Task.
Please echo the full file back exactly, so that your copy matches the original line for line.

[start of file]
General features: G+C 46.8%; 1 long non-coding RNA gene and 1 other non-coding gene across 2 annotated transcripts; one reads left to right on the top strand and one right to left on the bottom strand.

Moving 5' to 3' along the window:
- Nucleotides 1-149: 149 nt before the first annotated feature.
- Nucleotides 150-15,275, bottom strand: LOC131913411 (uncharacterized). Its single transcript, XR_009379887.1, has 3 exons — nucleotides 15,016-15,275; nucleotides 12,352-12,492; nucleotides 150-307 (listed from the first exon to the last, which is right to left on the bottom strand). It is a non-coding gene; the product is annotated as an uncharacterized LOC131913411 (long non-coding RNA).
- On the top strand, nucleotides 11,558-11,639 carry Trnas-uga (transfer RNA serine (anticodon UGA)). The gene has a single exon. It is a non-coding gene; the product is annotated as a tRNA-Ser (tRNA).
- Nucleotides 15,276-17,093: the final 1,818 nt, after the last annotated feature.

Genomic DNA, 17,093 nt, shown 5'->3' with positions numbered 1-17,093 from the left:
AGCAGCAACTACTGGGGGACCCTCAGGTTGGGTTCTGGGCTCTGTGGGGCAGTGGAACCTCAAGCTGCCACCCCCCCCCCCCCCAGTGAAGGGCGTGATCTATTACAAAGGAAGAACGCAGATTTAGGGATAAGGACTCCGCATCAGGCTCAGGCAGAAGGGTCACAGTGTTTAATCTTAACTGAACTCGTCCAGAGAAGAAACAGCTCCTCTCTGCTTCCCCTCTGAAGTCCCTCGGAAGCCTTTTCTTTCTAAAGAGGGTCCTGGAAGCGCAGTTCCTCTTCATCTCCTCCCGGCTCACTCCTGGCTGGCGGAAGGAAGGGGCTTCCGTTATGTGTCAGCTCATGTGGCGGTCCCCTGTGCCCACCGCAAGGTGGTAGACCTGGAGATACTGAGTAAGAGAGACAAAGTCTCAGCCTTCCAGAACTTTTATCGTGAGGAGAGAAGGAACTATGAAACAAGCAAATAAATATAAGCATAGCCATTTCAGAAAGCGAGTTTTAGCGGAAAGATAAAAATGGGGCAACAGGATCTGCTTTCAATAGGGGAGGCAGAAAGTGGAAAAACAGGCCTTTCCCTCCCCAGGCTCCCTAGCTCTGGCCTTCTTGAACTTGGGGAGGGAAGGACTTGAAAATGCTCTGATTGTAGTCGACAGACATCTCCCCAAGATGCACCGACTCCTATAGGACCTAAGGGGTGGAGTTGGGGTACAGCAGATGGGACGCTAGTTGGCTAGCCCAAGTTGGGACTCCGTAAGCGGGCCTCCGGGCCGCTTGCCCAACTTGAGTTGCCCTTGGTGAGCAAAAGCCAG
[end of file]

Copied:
General features: G+C 46.8%; 1 long non-coding RNA gene and 1 other non-coding gene across 2 annotated transcripts; one reads left to right on the top strand and one right to left on the bottom strand.

Moving 5' to 3' along the window:
- Nucleotides 1-149: 149 nt before the first annotated feature.
- Nucleotides 150-15,275, bottom strand: LOC131913411 (uncharacterized). Its single transcript, XR_009379887.1, has 3 exons — nucleotides 15,016-15,275; nucleotides 12,352-12,492; nucleotides 150-307 (listed from the first exon to the last, which is right to left on the bottom strand). It is a non-coding gene; the product is annotated as an uncharacterized LOC131913411 (long non-coding RNA).
- On the top strand, nucleotides 11,558-11,639 carry Trnas-uga (transfer RNA serine (anticodon UGA)). The gene has a single exon. It is a non-coding gene; the product is annotated as a tRNA-Ser (tRNA).
- Nucleotides 15,276-17,093: the final 1,818 nt, after the last annotated feature.

Genomic DNA, 17,093 nt, shown 5'->3' with positions numbered 1-17,093 from the left:
AGCAGCAACTACTGGGGGACCCTCAGGTTGGGTTCTGGGCTCTGTGGGGCAGTGGAACCTCAAGCTGCCACCCCCCCCCCCCCCAGTGAAGGGCGTGATCTATTACAAAGGAAGAACGCAGATTTAGGGATAAGGACTCCGCATCAGGCTCAGGCAGAAGGGTCACAGTGTTTAATCTTAACTGAACTCGTCCAGAGAAGAAACAGCTCCTCTCTGCTTCCCCTCTGAAGTCCCTCGGAAGCCTTTTCTTTCTAAAGAGGGTCCTGGAAGCGCAGTTCCTCTTCATCTCCTCCCGGCTCACTCCTGGCTGGCGGAAGGAAGGGGCTTCCGTTATGTGTCAGCTCATGTGGCGGTCCCCTGTGCCCACCGCAAGGTGGTAGACCTGGAGATACTGAGTAAGAGAGACAAAGTCTCAGCCTTCCAGAACTTTTATCGTGAGGAGAGAAGGAACTATGAAACAAGCAAATAAATATAAGCATAGCCATTTCAGAAAGCGAGTTTTAGCGGAAAGATAAAAATGGGGCAACAGGATCTGCTTTCAATAGGGGAGGCAGAAAGTGGAAAAACAGGCCTTTCCCTCCCCAGGCTCCCTAGCTCTGGCCTTCTTGAACTTGGGGAGGGAAGGACTTGAAAATGCTCTGATTGTAGTCGACAGACATCTCCCCAAGATGCACCGACTCCTATAGGACCTAAGGGGTGGAGTTGGGGTACAGCAGATGGGACGCTAGTTGGCTAGCCCAAGTTGGGACTCCGTAAGCGGGCCTCCGGGCCGCTTGCCCAACTTGAGTTGCCCTTGGTGAGCAAAAGCCAG